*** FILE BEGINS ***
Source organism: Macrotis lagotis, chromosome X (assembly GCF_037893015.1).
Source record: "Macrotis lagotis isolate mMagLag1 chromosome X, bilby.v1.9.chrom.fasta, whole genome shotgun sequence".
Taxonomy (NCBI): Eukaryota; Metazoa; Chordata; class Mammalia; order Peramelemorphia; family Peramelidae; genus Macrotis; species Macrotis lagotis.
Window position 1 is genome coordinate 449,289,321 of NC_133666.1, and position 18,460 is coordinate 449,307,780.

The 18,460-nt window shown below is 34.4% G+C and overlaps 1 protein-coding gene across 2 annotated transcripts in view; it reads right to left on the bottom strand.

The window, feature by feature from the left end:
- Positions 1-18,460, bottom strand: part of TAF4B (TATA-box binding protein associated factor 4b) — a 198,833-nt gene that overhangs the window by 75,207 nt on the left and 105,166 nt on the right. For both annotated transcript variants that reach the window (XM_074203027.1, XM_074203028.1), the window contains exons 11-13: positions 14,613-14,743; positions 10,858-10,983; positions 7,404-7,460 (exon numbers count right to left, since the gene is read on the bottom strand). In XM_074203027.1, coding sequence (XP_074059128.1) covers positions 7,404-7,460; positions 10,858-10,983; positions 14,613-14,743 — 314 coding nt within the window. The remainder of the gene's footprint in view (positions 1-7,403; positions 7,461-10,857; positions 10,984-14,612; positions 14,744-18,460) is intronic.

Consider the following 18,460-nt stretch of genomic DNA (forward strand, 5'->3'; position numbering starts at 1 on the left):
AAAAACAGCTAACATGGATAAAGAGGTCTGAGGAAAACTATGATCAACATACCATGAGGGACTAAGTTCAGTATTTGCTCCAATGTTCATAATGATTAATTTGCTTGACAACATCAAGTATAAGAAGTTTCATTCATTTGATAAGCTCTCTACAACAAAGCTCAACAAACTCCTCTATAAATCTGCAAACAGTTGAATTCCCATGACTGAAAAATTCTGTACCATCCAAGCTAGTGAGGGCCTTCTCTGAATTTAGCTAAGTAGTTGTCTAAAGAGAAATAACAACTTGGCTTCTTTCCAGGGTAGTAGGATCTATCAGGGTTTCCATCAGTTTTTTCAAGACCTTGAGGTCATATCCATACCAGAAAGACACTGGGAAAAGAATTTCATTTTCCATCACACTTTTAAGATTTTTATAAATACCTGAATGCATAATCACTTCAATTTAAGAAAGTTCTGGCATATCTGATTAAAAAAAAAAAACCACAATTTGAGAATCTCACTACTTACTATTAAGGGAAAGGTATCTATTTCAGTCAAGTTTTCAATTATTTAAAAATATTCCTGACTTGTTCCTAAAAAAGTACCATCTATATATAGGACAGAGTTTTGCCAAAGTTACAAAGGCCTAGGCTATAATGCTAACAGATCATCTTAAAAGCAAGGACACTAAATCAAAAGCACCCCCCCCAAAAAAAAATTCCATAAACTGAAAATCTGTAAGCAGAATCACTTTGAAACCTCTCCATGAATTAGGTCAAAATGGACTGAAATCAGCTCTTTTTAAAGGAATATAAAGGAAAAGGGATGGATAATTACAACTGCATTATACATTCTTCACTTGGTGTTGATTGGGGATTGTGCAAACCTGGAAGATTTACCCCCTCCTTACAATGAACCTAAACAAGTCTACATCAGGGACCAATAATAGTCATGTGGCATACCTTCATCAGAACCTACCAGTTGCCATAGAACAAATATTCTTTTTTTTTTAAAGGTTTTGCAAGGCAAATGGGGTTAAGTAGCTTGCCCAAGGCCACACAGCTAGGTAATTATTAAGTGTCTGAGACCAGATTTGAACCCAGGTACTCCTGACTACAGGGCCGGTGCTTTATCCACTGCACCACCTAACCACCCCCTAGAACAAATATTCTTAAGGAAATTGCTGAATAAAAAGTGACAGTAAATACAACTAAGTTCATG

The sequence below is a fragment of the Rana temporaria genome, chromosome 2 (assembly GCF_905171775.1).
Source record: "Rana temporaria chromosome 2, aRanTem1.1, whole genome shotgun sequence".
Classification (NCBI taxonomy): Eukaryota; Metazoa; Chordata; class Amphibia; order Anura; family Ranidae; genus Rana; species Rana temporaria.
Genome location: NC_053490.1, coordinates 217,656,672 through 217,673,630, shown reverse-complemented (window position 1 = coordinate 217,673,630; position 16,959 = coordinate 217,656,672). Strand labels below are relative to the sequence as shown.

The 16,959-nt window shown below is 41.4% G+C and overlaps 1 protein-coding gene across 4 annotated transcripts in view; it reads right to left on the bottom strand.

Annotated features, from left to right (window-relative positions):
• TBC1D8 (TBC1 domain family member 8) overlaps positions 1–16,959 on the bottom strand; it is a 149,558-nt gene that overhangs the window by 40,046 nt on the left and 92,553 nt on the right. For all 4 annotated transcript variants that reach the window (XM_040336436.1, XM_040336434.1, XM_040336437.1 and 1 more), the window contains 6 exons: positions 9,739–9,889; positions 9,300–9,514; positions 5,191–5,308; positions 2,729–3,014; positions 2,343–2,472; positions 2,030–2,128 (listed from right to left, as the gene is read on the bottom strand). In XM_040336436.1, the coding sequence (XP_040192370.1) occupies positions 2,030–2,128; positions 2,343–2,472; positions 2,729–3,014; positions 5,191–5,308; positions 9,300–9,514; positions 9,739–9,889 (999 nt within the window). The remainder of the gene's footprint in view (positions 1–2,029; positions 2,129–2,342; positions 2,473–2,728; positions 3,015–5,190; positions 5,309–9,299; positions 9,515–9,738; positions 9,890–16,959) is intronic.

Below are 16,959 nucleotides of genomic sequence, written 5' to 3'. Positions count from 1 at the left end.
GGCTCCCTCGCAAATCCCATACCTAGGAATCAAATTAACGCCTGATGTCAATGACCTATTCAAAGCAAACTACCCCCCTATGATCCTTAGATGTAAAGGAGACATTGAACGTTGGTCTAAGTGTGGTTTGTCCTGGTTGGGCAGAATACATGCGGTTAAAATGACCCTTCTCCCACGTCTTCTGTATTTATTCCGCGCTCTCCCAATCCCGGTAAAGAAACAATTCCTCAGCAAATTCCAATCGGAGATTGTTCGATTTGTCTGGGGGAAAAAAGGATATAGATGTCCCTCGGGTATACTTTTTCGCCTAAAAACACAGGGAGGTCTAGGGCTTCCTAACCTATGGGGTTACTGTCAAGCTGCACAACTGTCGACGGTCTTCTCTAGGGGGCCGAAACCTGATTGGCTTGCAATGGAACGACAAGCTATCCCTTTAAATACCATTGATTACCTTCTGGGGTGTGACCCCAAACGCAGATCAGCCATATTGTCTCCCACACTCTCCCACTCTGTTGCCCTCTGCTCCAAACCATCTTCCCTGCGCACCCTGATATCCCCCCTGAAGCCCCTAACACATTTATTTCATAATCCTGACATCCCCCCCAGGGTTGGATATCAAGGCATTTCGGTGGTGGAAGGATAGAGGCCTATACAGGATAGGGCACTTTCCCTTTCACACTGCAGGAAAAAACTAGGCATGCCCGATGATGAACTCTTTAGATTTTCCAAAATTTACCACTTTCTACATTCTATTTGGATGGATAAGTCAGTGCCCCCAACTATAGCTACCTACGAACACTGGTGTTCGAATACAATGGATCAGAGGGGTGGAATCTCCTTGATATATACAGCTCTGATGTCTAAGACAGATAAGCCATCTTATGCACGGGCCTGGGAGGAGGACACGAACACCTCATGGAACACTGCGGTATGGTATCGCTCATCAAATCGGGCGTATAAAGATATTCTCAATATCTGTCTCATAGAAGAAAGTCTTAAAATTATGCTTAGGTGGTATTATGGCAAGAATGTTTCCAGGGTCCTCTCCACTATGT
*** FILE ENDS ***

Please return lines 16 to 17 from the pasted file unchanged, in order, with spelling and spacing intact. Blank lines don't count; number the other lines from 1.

• TBC1D8 (TBC1 domain family member 8) overlaps positions 1–16,959 on the bottom strand; it is a 149,558-nt gene that overhangs the window by 40,046 nt on the left and 92,553 nt on the right. For all 4 annotated transcript variants that reach the window (XM_040336436.1, XM_040336434.1, XM_040336437.1 and 1 more), the window contains 6 exons: positions 9,739–9,889; positions 9,300–9,514; positions 5,191–5,308; positions 2,729–3,014; positions 2,343–2,472; positions 2,030–2,128 (listed from right to left, as the gene is read on the bottom strand). In XM_040336436.1, the coding sequence (XP_040192370.1) occupies positions 2,030–2,128; positions 2,343–2,472; positions 2,729–3,014; positions 5,191–5,308; positions 9,300–9,514; positions 9,739–9,889 (999 nt within the window). The remainder of the gene's footprint in view (positions 1–2,029; positions 2,129–2,342; positions 2,473–2,728; positions 3,015–5,190; positions 5,309–9,299; positions 9,515–9,738; positions 9,890–16,959) is intronic.

Below are 16,959 nucleotides of genomic sequence, written 5' to 3'. Positions count from 1 at the left end.